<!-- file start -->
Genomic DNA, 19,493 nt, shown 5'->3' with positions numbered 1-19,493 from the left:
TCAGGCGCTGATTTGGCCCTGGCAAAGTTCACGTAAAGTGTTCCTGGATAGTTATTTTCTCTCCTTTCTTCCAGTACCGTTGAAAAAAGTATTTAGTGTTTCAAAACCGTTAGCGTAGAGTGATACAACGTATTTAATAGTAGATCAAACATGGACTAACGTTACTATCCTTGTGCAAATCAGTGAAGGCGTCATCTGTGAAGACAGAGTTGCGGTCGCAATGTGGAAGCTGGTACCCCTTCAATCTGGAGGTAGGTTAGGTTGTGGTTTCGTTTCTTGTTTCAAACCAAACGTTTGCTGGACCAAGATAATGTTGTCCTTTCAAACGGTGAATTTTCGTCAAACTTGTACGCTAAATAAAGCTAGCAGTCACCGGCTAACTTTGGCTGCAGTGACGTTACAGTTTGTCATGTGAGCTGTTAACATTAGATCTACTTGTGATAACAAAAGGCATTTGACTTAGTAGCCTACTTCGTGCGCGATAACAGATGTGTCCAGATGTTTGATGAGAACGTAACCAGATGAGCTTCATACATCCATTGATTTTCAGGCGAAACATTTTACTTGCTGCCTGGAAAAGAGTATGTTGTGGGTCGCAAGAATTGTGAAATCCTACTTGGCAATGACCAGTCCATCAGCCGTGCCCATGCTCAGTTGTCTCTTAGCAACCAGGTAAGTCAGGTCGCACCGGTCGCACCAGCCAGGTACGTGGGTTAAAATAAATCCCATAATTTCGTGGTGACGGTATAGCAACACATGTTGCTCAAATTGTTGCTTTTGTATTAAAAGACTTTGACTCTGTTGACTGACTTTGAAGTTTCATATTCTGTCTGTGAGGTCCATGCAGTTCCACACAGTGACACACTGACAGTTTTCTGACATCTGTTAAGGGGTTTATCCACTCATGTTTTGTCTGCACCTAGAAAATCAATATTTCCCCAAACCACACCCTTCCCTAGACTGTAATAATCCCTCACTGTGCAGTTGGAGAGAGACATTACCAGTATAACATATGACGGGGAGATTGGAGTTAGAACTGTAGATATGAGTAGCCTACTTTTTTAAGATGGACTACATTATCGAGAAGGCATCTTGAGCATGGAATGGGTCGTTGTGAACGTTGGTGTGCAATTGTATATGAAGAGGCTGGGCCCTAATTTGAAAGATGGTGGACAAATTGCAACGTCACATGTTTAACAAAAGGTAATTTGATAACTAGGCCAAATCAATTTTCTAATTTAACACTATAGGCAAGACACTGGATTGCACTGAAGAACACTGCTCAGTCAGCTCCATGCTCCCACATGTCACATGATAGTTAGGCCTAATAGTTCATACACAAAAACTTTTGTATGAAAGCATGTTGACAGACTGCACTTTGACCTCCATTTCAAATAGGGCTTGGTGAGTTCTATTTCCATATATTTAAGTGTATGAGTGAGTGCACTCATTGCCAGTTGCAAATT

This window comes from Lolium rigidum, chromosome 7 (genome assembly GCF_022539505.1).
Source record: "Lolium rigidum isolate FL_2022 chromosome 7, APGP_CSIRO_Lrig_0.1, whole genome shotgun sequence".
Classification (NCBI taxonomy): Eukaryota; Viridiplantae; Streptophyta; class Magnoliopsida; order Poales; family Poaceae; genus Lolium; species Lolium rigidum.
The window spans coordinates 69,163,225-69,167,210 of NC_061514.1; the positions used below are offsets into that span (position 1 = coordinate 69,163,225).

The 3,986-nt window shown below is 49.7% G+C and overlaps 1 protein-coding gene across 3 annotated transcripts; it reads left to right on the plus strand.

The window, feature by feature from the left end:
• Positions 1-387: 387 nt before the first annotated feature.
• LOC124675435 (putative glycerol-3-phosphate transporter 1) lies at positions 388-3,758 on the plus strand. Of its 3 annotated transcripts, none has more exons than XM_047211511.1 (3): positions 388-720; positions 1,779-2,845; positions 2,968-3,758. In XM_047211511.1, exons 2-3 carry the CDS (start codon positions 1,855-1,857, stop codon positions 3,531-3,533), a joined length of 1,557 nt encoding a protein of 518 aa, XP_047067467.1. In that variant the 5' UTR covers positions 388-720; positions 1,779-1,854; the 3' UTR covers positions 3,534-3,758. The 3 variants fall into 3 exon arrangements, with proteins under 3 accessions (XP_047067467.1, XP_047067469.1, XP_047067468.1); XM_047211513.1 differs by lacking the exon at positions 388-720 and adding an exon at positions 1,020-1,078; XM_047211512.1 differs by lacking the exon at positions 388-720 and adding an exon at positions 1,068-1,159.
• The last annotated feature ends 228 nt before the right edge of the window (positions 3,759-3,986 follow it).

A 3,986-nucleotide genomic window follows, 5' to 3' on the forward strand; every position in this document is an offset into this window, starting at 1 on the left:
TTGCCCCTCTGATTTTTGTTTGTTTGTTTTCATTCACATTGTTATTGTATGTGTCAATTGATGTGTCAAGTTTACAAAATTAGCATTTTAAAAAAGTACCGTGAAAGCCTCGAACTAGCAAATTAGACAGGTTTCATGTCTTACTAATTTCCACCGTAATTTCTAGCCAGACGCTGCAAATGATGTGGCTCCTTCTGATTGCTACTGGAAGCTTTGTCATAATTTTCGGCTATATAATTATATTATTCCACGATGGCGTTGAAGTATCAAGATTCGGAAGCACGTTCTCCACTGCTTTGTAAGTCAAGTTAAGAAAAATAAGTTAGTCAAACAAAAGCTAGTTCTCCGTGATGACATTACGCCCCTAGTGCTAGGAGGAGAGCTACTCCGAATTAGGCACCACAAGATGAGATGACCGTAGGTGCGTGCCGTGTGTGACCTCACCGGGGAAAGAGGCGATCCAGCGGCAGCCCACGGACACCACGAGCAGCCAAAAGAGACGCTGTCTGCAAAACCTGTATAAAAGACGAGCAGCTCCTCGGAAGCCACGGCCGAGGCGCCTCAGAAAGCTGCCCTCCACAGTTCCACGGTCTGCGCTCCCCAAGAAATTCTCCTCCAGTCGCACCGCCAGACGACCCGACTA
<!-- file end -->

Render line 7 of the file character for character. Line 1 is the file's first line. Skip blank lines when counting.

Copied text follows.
The 3,986-nt window shown below is 49.7% G+C and overlaps 1 protein-coding gene across 3 annotated transcripts; it reads left to right on the plus strand.